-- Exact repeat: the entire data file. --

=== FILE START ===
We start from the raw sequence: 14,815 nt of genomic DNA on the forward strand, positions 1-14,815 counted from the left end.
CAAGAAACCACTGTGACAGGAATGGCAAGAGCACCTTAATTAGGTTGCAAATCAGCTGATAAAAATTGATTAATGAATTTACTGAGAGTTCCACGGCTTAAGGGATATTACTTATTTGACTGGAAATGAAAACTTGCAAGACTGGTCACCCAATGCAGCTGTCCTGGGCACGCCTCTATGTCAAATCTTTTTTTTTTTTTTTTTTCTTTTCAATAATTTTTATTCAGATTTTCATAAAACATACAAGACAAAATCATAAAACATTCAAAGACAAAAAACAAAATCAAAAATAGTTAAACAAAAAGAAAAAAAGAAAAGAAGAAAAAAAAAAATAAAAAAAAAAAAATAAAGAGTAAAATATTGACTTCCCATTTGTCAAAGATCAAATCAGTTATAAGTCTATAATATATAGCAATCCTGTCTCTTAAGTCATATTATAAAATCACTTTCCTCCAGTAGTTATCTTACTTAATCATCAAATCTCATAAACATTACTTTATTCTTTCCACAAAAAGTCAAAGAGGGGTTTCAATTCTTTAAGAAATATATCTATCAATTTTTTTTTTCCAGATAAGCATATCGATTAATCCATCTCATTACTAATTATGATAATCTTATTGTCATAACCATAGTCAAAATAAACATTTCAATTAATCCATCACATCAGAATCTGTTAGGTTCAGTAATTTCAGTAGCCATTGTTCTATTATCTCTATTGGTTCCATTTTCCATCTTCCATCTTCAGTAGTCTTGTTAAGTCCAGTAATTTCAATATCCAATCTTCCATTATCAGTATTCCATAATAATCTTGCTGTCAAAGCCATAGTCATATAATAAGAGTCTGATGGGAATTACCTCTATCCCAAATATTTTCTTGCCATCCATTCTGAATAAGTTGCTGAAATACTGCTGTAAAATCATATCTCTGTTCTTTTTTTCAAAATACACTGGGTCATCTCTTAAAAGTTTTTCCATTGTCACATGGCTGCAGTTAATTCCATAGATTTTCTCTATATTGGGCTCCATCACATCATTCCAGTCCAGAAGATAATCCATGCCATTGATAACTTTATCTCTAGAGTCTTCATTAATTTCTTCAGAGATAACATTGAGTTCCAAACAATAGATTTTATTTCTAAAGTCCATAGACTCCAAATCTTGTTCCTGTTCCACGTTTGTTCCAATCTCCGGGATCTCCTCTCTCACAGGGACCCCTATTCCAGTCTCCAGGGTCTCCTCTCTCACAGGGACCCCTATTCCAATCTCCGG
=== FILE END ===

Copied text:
We start from the raw sequence: 14,815 nt of genomic DNA on the forward strand, positions 1-14,815 counted from the left end.
CAAGAAACCACTGTGACAGGAATGGCAAGAGCACCTTAATTAGGTTGCAAATCAGCTGATAAAAATTGATTAATGAATTTACTGAGAGTTCCACGGCTTAAGGGATATTACTTATTTGACTGGAAATGAAAACTTGCAAGACTGGTCACCCAATGCAGCTGTCCTGGGCACGCCTCTATGTCAAATCTTTTTTTTTTTTTTTTTTCTTTTCAATAATTTTTATTCAGATTTTCATAAAACATACAAGACAAAATCATAAAACATTCAAAGACAAAAAACAAAATCAAAAATAGTTAAACAAAAAGAAAAAAAGAAAAGAAGAAAAAAAAAAATAAAAAAAAAAAAATAAAGAGTAAAATATTGACTTCCCATTTGTCAAAGATCAAATCAGTTATAAGTCTATAATATATAGCAATCCTGTCTCTTAAGTCATATTATAAAATCACTTTCCTCCAGTAGTTATCTTACTTAATCATCAAATCTCATAAACATTACTTTATTCTTTCCACAAAAAGTCAAAGAGGGGTTTCAATTCTTTAAGAAATATATCTATCAATTTTTTTTTTCCAGATAAGCATATCGATTAATCCATCTCATTACTAATTATGATAATCTTATTGTCATAACCATAGTCAAAATAAACATTTCAATTAATCCATCACATCAGAATCTGTTAGGTTCAGTAATTTCAGTAGCCATTGTTCTATTATCTCTATTGGTTCCATTTTCCATCTTCCATCTTCAGTAGTCTTGTTAAGTCCAGTAATTTCAATATCCAATCTTCCATTATCAGTATTCCATAATAATCTTGCTGTCAAAGCCATAGTCATATAATAAGAGTCTGATGGGAATTACCTCTATCCCAAATATTTTCTTGCCATCCATTCTGAATAAGTTGCTGAAATACTGCTGTAAAATCATATCTCTGTTCTTTTTTTCAAAATACACTGGGTCATCTCTTAAAAGTTTTTCCATTGTCACATGGCTGCAGTTAATTCCATAGATTTTCTCTATATTGGGCTCCATCACATCATTCCAGTCCAGAAGATAATCCATGCCATTGATAACTTTATCTCTAGAGTCTTCATTAATTTCTTCAGAGATAACATTGAGTTCCAAACAATAGATTTTATTTCTAAAGTCCATAGACTCCAAATCTTGTTCCTGTTCCACGTTTGTTCCAATCTCCGGGATCTCCTCTCTCACAGGGACCCCTATTCCAGTCTCCAGGGTCTCCTCTCTCACAGGGACCCCTATTCCAATCTCCGG